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Amillion moms — give or take a few hundred thousand — spent a sunny Mother’s Day last Sunday on the Mall in Washington, D.C. demonstrating in support of stricter gun-control laws in the United States. The event was predictably marked by equal parts media gush and public yawns. The question is, was it just another ephemeral, made-for-TV moment or, as organizers claimed, the kind of genuine grass-roots stirring that is needed if the U.S. is ever going to beat its gun problem?

The moms’ cause seems clear and unexceptionable: reducing the number of deaths and injuries caused in the U.S. by guns. No one disputes the magnitude of the problem. What is in dispute, to the point of complete political stalemate, is the solution. The massacre at Columbine High School occurred just over a year ago and was widely expected to prove a watershed in the history of Americans’ love affair with firearms. It didn’t. In the past year, the flood of fatal shootings has continued unabated. A disgruntled day trader mows down 12 people in Georgia. A 6-year-old shoots and kills a classmate in Michigan. A teenage boy opens fire on a group of children on a Sunday outing at the Washington Zoo, wounding seven. The slaughter seems unstoppable. Only last Tuesday, a man shot his ex-wife and her boyfriend to death at a Little League baseball game in Alabama.

The response, as always, has been hand wringing and resignation in equal measure. Repeated exposure to school shootings, workplace massacres and armed-hostage situations, not to mention gang killings and at-home accidents, numbs the capacity for grief and outrage. Such incidents — and the packaged emotion disseminated by the vulture media after each one — have become a cliche of contemporary American life, even, grotesquely, a form of entertainment. Meanwhile, proposed legislative solutions go nowhere: The latest, a post-Columbine bill requiring safety locks on guns and tighter restrictions on purchases, is hopelessly stalled in Congress, where the National Rifle Association has unrivaled clout.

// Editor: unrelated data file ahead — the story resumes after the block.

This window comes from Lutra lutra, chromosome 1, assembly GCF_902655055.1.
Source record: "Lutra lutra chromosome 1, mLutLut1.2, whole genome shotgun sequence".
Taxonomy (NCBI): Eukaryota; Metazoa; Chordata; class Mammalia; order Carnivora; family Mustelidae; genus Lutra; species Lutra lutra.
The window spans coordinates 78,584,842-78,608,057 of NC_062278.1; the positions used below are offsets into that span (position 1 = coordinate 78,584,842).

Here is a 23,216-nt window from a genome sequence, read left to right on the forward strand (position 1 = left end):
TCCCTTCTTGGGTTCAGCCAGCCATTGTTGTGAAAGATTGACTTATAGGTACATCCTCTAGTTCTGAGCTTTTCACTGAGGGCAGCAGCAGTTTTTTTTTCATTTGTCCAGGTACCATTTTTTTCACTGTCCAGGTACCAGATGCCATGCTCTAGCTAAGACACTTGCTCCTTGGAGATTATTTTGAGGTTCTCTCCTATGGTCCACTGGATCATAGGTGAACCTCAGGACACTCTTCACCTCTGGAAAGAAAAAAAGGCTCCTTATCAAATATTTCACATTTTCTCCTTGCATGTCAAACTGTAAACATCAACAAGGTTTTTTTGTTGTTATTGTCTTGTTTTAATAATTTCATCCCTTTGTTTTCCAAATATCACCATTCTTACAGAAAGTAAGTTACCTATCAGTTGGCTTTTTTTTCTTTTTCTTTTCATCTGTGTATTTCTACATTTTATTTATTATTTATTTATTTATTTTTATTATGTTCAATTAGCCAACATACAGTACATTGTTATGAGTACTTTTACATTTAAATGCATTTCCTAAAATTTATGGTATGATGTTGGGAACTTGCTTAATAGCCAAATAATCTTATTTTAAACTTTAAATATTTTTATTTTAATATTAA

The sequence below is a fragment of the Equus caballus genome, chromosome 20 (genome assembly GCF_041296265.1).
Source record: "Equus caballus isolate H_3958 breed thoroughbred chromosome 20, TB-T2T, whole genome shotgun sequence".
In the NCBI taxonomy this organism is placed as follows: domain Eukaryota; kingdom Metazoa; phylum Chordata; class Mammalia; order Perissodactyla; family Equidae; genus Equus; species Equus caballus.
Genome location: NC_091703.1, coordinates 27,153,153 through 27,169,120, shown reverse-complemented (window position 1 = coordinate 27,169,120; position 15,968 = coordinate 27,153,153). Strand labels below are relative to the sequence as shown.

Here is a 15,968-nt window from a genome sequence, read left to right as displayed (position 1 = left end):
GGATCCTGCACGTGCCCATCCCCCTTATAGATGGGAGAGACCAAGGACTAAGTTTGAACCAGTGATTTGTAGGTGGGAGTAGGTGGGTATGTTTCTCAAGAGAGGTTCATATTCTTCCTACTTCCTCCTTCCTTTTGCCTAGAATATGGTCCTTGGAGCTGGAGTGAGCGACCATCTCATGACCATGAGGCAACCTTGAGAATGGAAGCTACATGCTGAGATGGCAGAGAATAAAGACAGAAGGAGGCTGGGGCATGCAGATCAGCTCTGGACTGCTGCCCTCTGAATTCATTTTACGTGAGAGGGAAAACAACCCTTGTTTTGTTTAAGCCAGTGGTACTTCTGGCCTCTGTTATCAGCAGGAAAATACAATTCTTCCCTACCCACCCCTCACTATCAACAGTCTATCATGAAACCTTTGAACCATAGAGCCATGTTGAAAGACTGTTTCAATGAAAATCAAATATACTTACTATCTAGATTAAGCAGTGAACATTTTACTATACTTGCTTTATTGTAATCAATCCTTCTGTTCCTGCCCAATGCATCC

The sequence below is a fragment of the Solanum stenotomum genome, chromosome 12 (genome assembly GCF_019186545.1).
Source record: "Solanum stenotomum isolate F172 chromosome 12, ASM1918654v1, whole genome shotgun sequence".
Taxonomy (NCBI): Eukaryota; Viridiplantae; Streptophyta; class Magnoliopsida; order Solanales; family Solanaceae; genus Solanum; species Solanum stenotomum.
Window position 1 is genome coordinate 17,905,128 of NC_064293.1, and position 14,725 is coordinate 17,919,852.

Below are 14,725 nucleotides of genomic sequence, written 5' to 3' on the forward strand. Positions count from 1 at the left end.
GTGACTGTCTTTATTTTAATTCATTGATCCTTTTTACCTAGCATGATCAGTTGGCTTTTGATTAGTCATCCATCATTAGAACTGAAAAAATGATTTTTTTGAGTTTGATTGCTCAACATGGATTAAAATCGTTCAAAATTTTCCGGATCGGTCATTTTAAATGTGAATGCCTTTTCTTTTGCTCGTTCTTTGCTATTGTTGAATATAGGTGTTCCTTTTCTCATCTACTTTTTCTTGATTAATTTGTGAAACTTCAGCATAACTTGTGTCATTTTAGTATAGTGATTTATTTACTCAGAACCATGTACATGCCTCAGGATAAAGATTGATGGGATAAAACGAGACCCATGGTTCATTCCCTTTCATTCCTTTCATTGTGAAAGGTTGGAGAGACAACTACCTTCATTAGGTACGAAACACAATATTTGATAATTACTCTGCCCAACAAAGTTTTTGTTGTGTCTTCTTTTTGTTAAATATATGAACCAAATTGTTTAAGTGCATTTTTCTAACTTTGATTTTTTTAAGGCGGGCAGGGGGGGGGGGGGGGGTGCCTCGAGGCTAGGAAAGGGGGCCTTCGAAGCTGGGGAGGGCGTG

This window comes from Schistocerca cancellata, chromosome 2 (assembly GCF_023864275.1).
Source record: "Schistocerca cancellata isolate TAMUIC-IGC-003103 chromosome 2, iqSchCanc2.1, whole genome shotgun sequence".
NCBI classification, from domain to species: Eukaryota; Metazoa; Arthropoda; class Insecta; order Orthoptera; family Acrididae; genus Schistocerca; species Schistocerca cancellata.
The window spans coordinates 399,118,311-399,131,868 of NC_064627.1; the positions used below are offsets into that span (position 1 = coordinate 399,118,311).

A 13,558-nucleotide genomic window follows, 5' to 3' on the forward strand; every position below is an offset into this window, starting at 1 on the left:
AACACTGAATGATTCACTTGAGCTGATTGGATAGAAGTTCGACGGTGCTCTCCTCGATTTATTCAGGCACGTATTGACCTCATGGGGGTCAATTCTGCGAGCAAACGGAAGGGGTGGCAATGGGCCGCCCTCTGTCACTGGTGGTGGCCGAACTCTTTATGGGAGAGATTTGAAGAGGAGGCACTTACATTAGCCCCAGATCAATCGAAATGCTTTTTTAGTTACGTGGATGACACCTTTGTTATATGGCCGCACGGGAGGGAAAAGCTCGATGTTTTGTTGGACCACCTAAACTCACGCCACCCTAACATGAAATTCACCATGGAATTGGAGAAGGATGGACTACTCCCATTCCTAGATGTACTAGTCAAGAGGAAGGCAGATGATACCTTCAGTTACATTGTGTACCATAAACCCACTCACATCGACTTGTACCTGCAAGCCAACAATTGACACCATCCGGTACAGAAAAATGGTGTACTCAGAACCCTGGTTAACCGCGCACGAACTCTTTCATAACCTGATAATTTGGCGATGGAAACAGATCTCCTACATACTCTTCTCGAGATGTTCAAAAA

This is where the moms come in — although to what long-term effect is anyone’s guess. Not everyone, they want to say, is indifferent to the mayhem. Since the politicians are gridlocked on the issue, perhaps it is time to try to jolt them out of it — and what more time-honored way than with a march on Washington? At least since the Rev. Martin Luther King, Jr. thrilled the nation in 1963 with his great, Moses-like plea for civil rights, the grassy space between the U.S. Capitol and the Lincoln Memorial has seen numerous crowds rallying in support of this, that or the other cause. Antiwar protesters. A million black men. The Promise Keepers (who remembers them today?). Earth Day enthusiasts. Gays and lesbians. People against globalization. And now, a million mothers echoing Peter Finch’s character in the movie “Sunday Bloody Sunday”: “We’re mad as hell, and we’re not going to take it any more.”

The risk, of course, is that crowd politics, deployed too often, can run into the problem of diminishing returns. When mad-as-hell people flock to the Mall every other month, they generate the same kind of issue fatigue that undermines interest in their causes. They become boring, as the Rev. King never was. To many Americans — especially the large middle group of those who neither own a gun themselves nor have ever been touched by gun-related violence — Sunday’s event was boring before it

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